For reference, the first 126 days of the Obama term featured 18 stories that met the criteria. Ten of those were actually leaks about George W. Bush’s “torture memo,” which Mr. Obama released.
What’s been disclosed? The contents of wiretapped information. The names of individuals the U.S. monitors, and where they are located. The communications channels used to monitor targets. Which agencies are monitoring. Intelligence intercepts. FBI interviews. Grand jury subpoenas. Secret surveillance-court details. Internal discussions. Military operations intelligence. The contents of the president’s calls with foreign leaders.
The analysis lays out the real and the assumed fallout. One clear example is the May stories hyperventilating that Mr. Trump shared classified intelligence with the Russians. Subsequent leaks suggested Israel provided the intelligence, about Islamic State. This revelation caused a diplomatic incident, and reportedly a change in the way Israel shares with the U.S.
The Johnson report doesn’t go here, but let’s go ourselves: This is lawbreaking, in the aid of a political hit job. The leaking syndicate can’t claim whistleblower status, since it has yet to leak a piece of evidence showing Trump wrongdoing. This is about taking out a president. And with a role model like James Comey —who wrote secret memos with the express purpose of leaking and launching a special counsel—that’s no surprise.
But as Mr. Mueller surely knows, the Espionage Act doesn’t trifle with intentions. As even the nonpartisan Congressional Research Service has noted, leaks enjoy “no First Amendment protection, regardless of the motives,” and no accused leaker “has ever been acquitted based on a finding that the public interest was so great” that it justified unlawful disclosure.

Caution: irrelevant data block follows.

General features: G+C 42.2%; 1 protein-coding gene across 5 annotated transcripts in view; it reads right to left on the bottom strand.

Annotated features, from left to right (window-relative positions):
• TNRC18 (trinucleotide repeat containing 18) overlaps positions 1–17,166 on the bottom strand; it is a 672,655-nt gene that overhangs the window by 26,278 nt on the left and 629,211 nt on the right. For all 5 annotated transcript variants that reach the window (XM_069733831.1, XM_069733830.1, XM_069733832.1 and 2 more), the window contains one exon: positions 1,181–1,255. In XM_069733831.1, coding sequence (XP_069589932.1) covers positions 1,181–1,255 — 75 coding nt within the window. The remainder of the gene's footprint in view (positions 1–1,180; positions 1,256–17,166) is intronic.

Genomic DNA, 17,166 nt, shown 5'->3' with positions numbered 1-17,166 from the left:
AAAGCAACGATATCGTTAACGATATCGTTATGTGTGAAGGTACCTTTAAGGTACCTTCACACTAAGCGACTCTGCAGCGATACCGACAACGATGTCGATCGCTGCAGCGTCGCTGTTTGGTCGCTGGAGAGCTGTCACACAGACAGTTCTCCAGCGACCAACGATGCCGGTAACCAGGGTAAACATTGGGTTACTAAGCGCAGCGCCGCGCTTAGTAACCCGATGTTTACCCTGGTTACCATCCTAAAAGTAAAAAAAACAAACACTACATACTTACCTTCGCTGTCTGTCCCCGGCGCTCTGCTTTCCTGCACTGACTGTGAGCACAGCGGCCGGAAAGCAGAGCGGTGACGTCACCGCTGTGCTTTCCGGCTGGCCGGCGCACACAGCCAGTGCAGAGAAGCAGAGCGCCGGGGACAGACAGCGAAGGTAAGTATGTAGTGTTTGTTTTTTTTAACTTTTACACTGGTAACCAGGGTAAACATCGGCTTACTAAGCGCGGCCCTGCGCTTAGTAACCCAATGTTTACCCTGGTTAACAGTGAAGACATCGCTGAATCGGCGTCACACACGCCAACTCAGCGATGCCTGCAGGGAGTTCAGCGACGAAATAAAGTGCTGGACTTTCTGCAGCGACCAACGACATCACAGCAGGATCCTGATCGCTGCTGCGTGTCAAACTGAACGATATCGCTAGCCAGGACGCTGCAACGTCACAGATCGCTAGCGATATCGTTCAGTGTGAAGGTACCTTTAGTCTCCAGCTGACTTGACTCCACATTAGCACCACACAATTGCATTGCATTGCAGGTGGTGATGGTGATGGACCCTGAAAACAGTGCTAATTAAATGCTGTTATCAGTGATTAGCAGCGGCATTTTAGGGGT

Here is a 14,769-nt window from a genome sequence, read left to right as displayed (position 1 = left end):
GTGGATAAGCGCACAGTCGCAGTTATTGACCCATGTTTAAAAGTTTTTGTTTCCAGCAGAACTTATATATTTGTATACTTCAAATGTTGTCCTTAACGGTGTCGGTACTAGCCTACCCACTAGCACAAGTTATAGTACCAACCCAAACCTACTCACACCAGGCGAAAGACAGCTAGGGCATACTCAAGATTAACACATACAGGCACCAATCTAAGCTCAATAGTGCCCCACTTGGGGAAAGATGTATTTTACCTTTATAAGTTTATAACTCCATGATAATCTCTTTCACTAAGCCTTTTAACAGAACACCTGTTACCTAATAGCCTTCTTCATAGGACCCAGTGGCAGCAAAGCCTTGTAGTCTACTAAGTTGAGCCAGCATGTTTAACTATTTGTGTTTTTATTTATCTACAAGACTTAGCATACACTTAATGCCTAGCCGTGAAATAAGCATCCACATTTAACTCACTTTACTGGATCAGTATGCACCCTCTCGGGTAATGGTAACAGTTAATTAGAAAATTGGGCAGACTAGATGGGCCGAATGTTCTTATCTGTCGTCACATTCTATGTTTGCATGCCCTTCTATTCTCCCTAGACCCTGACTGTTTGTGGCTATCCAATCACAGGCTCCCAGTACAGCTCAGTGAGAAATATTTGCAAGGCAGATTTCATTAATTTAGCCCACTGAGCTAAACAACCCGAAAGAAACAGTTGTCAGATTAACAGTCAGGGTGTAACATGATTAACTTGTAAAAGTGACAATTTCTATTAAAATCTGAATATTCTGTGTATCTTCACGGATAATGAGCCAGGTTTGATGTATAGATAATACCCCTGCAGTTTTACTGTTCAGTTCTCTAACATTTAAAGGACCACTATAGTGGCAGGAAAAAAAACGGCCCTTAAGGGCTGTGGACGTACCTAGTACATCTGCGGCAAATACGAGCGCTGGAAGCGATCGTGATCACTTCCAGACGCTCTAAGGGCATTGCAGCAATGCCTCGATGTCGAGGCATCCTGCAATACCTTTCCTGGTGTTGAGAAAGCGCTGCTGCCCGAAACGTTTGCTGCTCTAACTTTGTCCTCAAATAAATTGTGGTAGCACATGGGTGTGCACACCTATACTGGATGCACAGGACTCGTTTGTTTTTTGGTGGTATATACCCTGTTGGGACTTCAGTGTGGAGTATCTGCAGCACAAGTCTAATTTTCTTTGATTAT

Strassel mentioned in her column that there is bipartisan outrage over the leaks, with former CIA Director John Brennan telling NBC’s Chuck Todd that they’re “appalling.”
Well, there are two different types of leaks. One type is revealing very sensitive, classified information. They are appalling. They need to stop, they need to be investigated, and people need to be held to account, but then there are also leaks about conversations and internal White House intrigue. That is something I think the White House is going to have to get control of. But clearly, as you point out, I think there is a lot that is hemorrhaging out of this administration.
Whether you like it or not, we’re stuck with Trump for at least four years. If you don’t like how the election turned out, that’s tough. If there’s a lesson that liberals and Clintonites need to learn, it’s that in our system of government often times the other party wins. It’s a fact of life. There are no permanent majorities. Public opinion is shiftable sand. Anything can happen. Clinton lost. Get over it. While Greenwald may differ on the subject of leaks, especially concerning legal prosecution, there seems to be a consensus that leaks made solely with the purpose of trying to remove a president are pernicious and borderline treasonous.